• DSWD allots P8 billion for 1M senior citizens


    A total of P8, 255,820,000 has been set aside by the Department of Social Welfare and Development (DSWD) for the social pension fund of 1,375,970 senior citizens, the target beneficiaries.

    DSWD Secretary Judy Taguiwalo on Friday said the allocation of over P8 billion for the department’s Social Pension Program for Indigent Senior Citizens (SocPen) covers the elderly who are frail, sickly, do not receive any pension and have no other source of income and support coming from their families.

    Taguiwalo added that 54.20 percent or P4,243,330,500 of the allotment have been utilized for this year.
    “Caring for the poor elderly is very important, and it is necessary to build a national consciousness that cares for the vulnerable, neglected and the oppressed sectors of society,” she said.

    The SocPen provides quarterly stipend worth P500 each month, which stands as the government assistance for the daily living and medical needs of the beneficiaries.

    Indigent senior citizens or their authorized representative must present their Office of Senior Citizen Affairs ID and birth certificate or any other document proving their date of birth to the nearest OSCA, City/Municipal Social Welfare and Development Office or DSWD Regional Office.

    The authorized representative must also present his/her identification card and an authorization letter.
    All potential beneficiaries will be assessed to ensure that they qualify for the program.

    Actual served and fund utilization per quarter are as follow: 90.15 percent of beneficiaries and P1,759,786,500 for the 1st quarter; 84.95 percent of beneficiaries and P1,657,876,500 for the 2nd quarter; and 42.58 percent of beneficiaries and P825,667,500 for the 3rd quarter.

    For the National Capital Region (NCR or Metro Manila), the total budget for SocPen amounts to P437,004,000 for 85,185 target beneficiaries.

    As of September 30, 2016, some 54.29 percent or P237,258,000 of the NCR’s total budget have been utilized.
    Around 84.23 percent of beneficiaries in the region were provided P92,022,000 for the 1st quarter; 79.82 percent of beneficiaries and P87,208,500 for the 2nd quarter; and 53.11 percent of beneficiaries and P58,027,500 for the 3rd quarter.

    In Region I, SocPen’s budget is around P511,110,000 for 85,185 target beneficiaries.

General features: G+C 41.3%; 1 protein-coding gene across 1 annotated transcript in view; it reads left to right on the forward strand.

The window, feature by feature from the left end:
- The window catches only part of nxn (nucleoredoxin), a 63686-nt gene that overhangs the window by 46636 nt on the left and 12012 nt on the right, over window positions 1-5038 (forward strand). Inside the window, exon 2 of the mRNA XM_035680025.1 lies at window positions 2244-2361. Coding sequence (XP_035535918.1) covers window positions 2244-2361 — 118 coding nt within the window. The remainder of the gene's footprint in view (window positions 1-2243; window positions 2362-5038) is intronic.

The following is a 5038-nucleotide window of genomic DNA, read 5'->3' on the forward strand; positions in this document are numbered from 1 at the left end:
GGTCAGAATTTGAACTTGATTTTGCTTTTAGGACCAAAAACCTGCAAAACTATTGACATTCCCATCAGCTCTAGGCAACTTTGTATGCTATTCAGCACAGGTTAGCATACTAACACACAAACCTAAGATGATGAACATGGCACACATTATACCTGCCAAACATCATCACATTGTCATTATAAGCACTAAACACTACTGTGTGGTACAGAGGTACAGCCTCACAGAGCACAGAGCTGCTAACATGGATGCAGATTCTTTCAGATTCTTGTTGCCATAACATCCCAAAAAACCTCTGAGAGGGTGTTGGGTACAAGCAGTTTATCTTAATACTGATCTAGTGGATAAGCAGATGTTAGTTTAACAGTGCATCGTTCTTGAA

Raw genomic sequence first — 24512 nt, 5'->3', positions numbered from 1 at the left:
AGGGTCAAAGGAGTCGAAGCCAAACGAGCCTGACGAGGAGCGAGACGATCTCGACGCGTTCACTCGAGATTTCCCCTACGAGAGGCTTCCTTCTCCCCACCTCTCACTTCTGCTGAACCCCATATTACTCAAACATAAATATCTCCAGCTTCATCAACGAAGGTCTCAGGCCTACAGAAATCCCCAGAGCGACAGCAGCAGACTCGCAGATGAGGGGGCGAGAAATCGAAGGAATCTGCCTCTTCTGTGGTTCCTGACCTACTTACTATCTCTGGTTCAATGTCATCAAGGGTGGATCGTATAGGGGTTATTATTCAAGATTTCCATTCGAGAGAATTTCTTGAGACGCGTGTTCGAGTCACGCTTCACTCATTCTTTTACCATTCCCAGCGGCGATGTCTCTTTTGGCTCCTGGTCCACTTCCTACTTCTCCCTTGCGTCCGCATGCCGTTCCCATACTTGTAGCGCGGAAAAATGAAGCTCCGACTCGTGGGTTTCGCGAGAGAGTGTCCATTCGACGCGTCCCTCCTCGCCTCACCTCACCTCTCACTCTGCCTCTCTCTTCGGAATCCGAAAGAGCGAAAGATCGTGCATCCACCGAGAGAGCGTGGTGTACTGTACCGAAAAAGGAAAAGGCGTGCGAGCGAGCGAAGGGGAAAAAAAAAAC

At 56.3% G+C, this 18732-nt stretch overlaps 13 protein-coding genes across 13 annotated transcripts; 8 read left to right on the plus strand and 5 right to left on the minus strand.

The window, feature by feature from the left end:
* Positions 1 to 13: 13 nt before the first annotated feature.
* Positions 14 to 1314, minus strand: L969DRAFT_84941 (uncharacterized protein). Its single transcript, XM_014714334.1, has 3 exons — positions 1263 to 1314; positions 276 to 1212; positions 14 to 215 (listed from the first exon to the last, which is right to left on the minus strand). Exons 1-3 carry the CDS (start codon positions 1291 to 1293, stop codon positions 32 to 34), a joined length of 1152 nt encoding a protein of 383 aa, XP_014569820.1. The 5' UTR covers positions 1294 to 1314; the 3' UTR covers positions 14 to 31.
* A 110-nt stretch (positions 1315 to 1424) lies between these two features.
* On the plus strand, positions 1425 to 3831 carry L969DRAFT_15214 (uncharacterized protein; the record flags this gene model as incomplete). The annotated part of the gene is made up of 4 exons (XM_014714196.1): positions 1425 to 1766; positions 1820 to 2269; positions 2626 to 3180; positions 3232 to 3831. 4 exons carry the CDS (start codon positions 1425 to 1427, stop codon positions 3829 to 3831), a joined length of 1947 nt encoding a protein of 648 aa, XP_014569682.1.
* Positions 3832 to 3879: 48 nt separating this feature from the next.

As of September 30, 2016, 55.99 percent or P286,180,500 of the budget have been utilized.

    A total of 98.91 percent of beneficiaries were given P121,564,500 for the 1st quarter; 72.43 percent of beneficiaries and P87,679,500 for the 2nd quarter; and 66.33 percent of beneficiaries and P76,936,500 for the 3rd quarter.

    In the Cordillera Administrative Region, the total budget for SocPen amounts to P421,722,000 for 70,287 target beneficiaries.

    As of September 30, 2016, 55.62 percent or P 234,559,500 of the budget have been utilized.

    Around 97.37 percent of beneficiaries were handed out P102,661,500 for the first quarter; 81.82 percent of
    beneficiaries and P86,263,500 for the 2nd quarter; and 43.28 percent of beneficiaries and P45,634,500 for the 3rd quarter.

    For the Autonomous Region in Muslim Mindanao, the total budget for SocPen amounts to P426,522,000 for 71,087 target beneficiaries.

    According to Taguiwalo, the DSWD aims “to reach out to as many indigent senior citizens as possible and provide them with this pension fund. We appeal to all our OSCAs, the local government units, and even ordinary citizens to help our indigent seniors to access DSWD’s services, even only the SocPen.”


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    1 Comment

    1. The pilipino’s culture of begging either out of extreme poverty, unproductive juan-tamad culture, incompetence, and lack of opportunity is being promoted and encouraged, because it is another easy avenue for systematic thievery in philipine governance

      A third party independent audit will reveal this.

      Begging is bad, shameful and a nation of beggars is a measure of where the pilipino stands as a race; and how irresponsible its society, family units, and systems of governance has sunk.

      How about working and aiming to develop a productive contributing citizens. A society that can provide equal opportunity for everybody, young and old – a culture that seeks to create and produce instead of promoting wasteful, corrupting vices and consumerism; fooling and wasting our (pilipino) lives in stagnation out of our laziness, practical ignorance, lack of discipline, lack of guidance, in an opportunistic, irresponsible society and extremely bad governance.

      We can not blame others for our predicament, nor can we always beg others to help or bail us out. Our leaders and elders have brought this to us as a results of their acts, incompetence and poor judgement.

      We are all partly to blame, but if we understand this, we know what to do. This is why we have to seek change, forcibly if we have to.